Effect of fly ash and H2S on a Ni-based catalyst for the upgrading of a biomass-generated gas
Research output: Contribution to journal › Article
The main concern about the technology for the production of hydrogen and transport fuels by biomass gasification is the presence of contaminants (H2S, tars, fly ash, alkali, and heavy metals, ammonia) that are poisonous for the catalysts used for upgrading the biomass-generated gas. The impact of the main contaminants on a Ni/MgAl(O) reforming catalyst was studied in a laboratory environment, by exposing the studied sample to H2S, NH3, K2SO4, KCl, ZnCl2, and a solution derived from biomass fly ash. Lastly, the catalyst was also streamed with a gas produced by a bench-scale downdraft gasifier. The extent of deactivation was examined in the methane steam reforming reaction, under different operational conditions. The main effect of the treatments was a decrease in the bulk surface area and in the metal dispersion. Streaming H2S quickly deactivated the catalyst; however, the activity was recovered by increasing the inlet temperature or by adding O2 to the stream. In further laboratory tests, the performances of the catalyst seemed not to be greatly affected by either the above treatments or by the presence of ammonia in the fed water. The catalyst produced a syngas composition close to that predicted at equilibrium even after being streamed with the biomass-generated gas.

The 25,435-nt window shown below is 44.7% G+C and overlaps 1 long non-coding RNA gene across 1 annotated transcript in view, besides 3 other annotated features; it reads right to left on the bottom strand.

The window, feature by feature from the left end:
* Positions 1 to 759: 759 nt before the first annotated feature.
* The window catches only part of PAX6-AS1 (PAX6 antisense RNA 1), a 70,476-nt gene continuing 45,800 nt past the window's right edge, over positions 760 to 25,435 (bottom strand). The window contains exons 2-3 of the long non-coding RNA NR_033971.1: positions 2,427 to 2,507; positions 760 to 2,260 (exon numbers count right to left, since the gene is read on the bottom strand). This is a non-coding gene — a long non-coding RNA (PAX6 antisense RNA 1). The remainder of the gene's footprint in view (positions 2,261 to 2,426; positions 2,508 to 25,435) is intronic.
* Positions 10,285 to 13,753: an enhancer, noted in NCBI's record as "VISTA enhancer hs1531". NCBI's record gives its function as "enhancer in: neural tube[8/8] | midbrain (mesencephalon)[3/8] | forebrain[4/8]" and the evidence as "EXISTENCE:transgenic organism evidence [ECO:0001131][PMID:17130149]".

|Research areas and keywords||
Subject classification (UKÄ) – MANDATORY
|Journal||BIOMASS & BIOENERGY|
|Publication status||Published - 2008|